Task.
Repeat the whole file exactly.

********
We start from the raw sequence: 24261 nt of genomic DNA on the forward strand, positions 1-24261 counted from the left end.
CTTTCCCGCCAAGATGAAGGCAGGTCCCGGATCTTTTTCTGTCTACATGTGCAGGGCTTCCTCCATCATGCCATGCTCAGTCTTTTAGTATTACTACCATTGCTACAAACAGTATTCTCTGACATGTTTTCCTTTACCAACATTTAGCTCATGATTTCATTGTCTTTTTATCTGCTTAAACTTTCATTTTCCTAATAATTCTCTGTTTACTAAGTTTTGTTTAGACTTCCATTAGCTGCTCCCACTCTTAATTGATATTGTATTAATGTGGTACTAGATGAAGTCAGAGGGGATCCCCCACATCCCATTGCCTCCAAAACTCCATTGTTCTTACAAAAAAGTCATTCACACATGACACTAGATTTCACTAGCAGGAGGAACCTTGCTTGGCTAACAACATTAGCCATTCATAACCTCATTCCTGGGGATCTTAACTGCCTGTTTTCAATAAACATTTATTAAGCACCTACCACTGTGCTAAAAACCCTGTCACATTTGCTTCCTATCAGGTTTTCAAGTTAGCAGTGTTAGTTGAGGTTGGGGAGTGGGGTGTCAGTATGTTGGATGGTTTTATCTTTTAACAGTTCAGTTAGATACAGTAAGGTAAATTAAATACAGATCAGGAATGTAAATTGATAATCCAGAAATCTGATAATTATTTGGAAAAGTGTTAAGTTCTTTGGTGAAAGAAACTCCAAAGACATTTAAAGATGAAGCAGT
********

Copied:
We start from the raw sequence: 24261 nt of genomic DNA on the forward strand, positions 1-24261 counted from the left end.
CTTTCCCGCCAAGATGAAGGCAGGTCCCGGATCTTTTTCTGTCTACATGTGCAGGGCTTCCTCCATCATGCCATGCTCAGTCTTTTAGTATTACTACCATTGCTACAAACAGTATTCTCTGACATGTTTTCCTTTACCAACATTTAGCTCATGATTTCATTGTCTTTTTATCTGCTTAAACTTTCATTTTCCTAATAATTCTCTGTTTACTAAGTTTTGTTTAGACTTCCATTAGCTGCTCCCACTCTTAATTGATATTGTATTAATGTGGTACTAGATGAAGTCAGAGGGGATCCCCCACATCCCATTGCCTCCAAAACTCCATTGTTCTTACAAAAAAGTCATTCACACATGACACTAGATTTCACTAGCAGGAGGAACCTTGCTTGGCTAACAACATTAGCCATTCATAACCTCATTCCTGGGGATCTTAACTGCCTGTTTTCAATAAACATTTATTAAGCACCTACCACTGTGCTAAAAACCCTGTCACATTTGCTTCCTATCAGGTTTTCAAGTTAGCAGTGTTAGTTGAGGTTGGGGAGTGGGGTGTCAGTATGTTGGATGGTTTTATCTTTTAACAGTTCAGTTAGATACAGTAAGGTAAATTAAATACAGATCAGGAATGTAAATTGATAATCCAGAAATCTGATAATTATTTGGAAAAGTGTTAAGTTCTTTGGTGAAAGAAACTCCAAAGACATTTAAAGATGAAGCAGT